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Letter to the Senate Full Appropriations Committee Opposing Funding for DC Vouchers

July 08, 2009

Dear Senator:

On behalf of the National Education Association’s (NEA) 3.2 million members, we urge you to reject any efforts to extend funding for the District of Columbia’s “Opportunity Scholarship” voucher program as part of the FY10 Financial Services and General Government Appropriations bill.  We strongly oppose any amendments to continue the program for new students as well as any amendment that will extend the voucher program to the siblings of students in the program.  Actions in Committee on these issues may be included in the NEA Legislative Program for the 111th Congress. 

NEA opposes any extension of the DC voucher program beyond what is currently provided for under current law.  This voucher program, designed as a five-year pilot, has already been extended for one additional year specifically to allow participating students and schools to adjust to the program’s termination and make the necessary transitions.  The program has yielded no evidence of positive impact on the students the program was designed to assist – those attending schools that have been designated as needing improvement under the accountability systems of No Child Left Behind.  The program also has been proven to have no impact on achievement in mathematics, no impact on male students, no impact on students entering the program in the second year of its existence, and no impact on those students who scored in the lower third of baseline reading tests; i.e., those most in need of assistancei.   There is no reason to continue to divert scarce resources to a pilot program that has been proven ineffective.

Vouchers are not real education reform.  Pulling 1,200 children out of a system that serves 65,000 doesn’t solve problems – it ignores them.  Real reform will put a qualified teacher in every classroom, keep their skills up to date with continuing education, and raise pay to attract and retain the best teachers.  Rather than offering a chance for a few, we should be ensuring that every child has access to a great public school. 

For example, we call your attention to the CommPACT Schools initiative -- a groundbreaking approach to improving high-need urban schools.  The program is based on the hypothesis that significant change can occur through a strong collaborative relationship among the teachers’ association, school district, and community partners.  Serving over 3,300 students at an annual cost of $750,000, the program is far more cost efficient than any voucher program, and because it is based on strategies that have already been tested and found effective, we are confident that it will prove a superior solution for low-performing schools.  The project is funded, in part, by a $250,000 award from the NEA Foundation and a $480,000 appropriation from the Connecticut General Assembly, and includes research, assessments, and professional development for teachers, as well as facilitated partnerships with community members, parents, administrators, children, and teachers.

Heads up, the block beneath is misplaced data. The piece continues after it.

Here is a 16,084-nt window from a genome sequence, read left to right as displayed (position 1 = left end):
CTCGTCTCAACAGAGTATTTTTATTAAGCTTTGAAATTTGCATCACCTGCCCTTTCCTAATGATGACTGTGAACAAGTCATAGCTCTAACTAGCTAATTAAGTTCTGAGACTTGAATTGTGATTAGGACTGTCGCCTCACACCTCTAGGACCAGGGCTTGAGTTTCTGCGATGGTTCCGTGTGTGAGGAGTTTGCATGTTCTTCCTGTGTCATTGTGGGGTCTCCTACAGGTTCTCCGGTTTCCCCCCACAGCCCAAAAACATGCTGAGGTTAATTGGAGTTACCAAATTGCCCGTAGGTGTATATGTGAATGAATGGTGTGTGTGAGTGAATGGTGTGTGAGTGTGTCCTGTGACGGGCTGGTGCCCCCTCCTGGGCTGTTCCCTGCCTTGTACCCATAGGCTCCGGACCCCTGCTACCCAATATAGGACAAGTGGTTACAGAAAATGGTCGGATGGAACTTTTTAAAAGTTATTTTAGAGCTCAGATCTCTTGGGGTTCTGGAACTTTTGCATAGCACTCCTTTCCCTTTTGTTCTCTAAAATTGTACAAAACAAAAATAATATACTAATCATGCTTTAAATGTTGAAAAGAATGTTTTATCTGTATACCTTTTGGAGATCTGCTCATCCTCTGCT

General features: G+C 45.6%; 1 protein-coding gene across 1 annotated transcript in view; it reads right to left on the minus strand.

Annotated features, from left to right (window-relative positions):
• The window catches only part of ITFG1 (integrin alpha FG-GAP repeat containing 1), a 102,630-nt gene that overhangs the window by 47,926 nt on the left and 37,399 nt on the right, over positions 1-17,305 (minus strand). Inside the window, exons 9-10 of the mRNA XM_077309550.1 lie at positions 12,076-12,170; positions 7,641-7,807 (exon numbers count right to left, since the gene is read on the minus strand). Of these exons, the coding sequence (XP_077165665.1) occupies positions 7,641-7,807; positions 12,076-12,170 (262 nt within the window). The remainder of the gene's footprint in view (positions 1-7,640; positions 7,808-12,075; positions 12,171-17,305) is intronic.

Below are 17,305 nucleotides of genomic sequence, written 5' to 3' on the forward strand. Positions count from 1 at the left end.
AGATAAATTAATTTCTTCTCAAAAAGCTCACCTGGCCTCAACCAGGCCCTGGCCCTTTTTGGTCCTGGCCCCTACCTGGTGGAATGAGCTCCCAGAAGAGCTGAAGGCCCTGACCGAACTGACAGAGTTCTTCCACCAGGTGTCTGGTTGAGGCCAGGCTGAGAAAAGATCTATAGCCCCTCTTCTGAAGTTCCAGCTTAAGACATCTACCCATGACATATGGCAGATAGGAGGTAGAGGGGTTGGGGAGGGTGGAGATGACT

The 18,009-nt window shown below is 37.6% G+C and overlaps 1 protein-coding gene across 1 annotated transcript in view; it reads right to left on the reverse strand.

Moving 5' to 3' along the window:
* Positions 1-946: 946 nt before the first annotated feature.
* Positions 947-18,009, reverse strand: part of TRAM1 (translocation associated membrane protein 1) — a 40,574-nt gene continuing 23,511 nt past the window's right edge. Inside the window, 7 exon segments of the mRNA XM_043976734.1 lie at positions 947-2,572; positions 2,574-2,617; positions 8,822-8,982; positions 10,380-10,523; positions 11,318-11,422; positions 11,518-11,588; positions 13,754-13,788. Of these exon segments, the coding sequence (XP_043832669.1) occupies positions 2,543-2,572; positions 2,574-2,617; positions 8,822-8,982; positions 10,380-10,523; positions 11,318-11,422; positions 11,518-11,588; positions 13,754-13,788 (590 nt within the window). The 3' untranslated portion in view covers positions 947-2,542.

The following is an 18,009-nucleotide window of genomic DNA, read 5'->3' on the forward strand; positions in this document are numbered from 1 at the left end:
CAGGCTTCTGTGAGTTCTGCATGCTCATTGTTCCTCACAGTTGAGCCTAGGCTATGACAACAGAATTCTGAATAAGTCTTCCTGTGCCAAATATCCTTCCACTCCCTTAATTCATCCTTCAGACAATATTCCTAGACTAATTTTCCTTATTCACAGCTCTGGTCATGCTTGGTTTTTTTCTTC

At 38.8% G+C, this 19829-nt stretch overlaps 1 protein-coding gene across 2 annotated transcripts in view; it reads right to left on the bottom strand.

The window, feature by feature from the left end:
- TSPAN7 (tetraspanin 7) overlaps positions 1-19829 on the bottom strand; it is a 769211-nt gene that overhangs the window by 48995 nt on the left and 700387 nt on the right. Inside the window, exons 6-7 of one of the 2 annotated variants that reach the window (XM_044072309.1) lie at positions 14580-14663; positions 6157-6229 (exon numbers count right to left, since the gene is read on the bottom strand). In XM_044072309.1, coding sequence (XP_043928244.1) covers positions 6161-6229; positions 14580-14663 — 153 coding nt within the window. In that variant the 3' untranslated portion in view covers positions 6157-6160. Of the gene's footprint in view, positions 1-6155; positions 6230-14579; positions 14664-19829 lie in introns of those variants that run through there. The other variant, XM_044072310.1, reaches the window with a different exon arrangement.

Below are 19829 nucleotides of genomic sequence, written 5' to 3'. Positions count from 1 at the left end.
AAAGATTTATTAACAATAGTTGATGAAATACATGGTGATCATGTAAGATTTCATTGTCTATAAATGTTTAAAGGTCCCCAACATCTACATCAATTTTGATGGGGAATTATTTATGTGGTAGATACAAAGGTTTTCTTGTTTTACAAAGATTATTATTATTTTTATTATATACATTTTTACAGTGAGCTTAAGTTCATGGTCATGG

Only nine months into the initiative, we are already seeing results.  Several schools have forged new and innovative relationships with their district offices and local unions, allowing them to implement strategies directly aligned with the learning needs of their students.  School communities have engaged in rigorous analyses of their strengths and limitations, ultimately identifying a small number of high-leverage areas of focus.  Each of the CommPACT schools has begun to implement improvement strategies, programs and practices that are supported by research.  In addition, the University of Connecticut has begun to infuse these schools with resources, from student interns to research supported literacy models.  And, the schools are beginning to experience unprecedented parent and community engagement.

The evidence is clear and overwhelming: if our intent is to help children succeed, the answer is not a one-size-fits-all magic elixir that has thus far proven only that it does not improve the academic achievement of students attending schools in need of improvement.  The answer is to identify and fund proven school improvement strategies.

We urge Congress to reject efforts to appropriate any additional funding for the DC voucher program and, instead, focus resources on proven strategies to help ALL children excel.


Diane Shust
Director of Government Relations

Randall Moody
Manger of Federal Advocacy

iThe Evaluation of the DC Opportunity Scholarship Program: Impacts After Three Years,